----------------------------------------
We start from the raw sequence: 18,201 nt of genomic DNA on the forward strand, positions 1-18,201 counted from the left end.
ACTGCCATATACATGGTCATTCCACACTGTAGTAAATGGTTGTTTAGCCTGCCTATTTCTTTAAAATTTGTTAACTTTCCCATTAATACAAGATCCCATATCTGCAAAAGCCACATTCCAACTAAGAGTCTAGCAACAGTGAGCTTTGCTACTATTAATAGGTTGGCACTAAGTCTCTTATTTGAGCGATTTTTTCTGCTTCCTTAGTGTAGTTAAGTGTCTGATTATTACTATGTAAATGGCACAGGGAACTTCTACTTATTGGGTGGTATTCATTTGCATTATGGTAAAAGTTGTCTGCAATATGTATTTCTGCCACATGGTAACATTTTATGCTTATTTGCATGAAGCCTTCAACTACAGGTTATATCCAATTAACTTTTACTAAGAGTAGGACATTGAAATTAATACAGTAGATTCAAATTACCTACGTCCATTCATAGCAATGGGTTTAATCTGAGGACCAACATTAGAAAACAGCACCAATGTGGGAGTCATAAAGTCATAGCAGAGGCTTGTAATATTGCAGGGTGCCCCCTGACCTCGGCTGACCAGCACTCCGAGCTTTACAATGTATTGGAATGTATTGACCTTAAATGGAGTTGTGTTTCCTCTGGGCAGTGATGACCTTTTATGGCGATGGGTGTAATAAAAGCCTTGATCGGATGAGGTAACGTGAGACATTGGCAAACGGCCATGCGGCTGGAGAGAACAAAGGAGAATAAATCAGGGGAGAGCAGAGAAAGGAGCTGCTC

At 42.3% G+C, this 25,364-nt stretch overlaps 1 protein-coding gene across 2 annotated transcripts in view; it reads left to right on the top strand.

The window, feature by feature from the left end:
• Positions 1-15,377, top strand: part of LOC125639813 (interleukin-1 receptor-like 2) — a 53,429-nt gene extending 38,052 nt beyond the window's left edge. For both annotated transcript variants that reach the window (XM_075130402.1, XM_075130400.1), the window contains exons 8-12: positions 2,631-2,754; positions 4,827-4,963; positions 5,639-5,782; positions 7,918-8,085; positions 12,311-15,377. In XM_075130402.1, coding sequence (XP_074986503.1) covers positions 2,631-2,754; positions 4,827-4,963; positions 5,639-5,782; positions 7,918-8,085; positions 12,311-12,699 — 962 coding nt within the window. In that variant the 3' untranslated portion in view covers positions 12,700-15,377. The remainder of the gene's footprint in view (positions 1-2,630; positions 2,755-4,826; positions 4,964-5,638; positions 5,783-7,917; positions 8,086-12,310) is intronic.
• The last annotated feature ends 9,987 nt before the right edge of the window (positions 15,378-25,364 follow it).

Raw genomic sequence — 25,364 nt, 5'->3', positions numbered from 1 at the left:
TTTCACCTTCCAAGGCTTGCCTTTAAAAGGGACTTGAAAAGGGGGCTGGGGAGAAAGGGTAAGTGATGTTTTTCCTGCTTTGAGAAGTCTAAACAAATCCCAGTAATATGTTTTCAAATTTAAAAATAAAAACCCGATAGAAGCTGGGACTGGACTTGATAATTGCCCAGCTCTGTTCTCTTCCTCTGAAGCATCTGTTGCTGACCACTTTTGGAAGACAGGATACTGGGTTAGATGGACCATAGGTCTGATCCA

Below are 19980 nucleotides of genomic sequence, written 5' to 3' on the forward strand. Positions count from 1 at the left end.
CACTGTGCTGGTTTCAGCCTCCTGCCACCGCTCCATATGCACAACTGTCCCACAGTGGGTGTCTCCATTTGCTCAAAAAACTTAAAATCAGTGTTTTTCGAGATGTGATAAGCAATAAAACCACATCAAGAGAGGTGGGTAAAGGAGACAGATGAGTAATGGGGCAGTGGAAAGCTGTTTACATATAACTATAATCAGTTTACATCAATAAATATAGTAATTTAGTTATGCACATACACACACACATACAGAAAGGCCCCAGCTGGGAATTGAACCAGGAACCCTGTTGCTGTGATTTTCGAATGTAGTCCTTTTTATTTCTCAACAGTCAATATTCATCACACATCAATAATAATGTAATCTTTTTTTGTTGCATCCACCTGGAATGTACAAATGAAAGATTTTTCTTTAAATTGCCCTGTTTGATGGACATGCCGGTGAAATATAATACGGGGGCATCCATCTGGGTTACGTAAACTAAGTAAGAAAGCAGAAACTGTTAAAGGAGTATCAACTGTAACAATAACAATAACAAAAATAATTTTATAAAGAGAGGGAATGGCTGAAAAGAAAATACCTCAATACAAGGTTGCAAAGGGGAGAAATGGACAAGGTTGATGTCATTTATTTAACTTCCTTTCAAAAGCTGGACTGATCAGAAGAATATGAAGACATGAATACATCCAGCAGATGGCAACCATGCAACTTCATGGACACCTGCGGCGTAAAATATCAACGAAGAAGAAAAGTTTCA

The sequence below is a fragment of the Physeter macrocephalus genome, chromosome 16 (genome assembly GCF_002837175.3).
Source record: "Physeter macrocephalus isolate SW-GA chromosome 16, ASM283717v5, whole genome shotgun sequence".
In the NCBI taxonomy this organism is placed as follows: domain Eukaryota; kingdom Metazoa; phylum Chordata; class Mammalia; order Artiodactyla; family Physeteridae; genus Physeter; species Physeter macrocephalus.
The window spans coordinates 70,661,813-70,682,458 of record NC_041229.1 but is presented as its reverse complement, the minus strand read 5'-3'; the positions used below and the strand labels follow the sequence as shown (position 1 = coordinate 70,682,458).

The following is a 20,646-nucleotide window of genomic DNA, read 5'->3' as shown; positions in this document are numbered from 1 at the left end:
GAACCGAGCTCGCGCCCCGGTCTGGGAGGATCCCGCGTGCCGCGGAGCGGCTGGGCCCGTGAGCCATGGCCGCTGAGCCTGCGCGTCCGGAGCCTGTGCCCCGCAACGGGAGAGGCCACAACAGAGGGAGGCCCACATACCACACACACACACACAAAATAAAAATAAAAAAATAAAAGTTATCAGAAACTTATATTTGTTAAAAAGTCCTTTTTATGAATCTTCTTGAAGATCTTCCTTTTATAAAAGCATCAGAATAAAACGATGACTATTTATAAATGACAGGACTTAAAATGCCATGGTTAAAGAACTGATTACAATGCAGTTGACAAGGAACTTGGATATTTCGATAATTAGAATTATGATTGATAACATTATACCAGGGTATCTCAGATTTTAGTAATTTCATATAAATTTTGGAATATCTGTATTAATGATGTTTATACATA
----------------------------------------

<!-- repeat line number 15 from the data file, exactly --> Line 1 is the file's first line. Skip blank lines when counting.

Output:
The following is a 20,646-nucleotide window of genomic DNA, read 5'->3' as shown; positions in this document are numbered from 1 at the left end: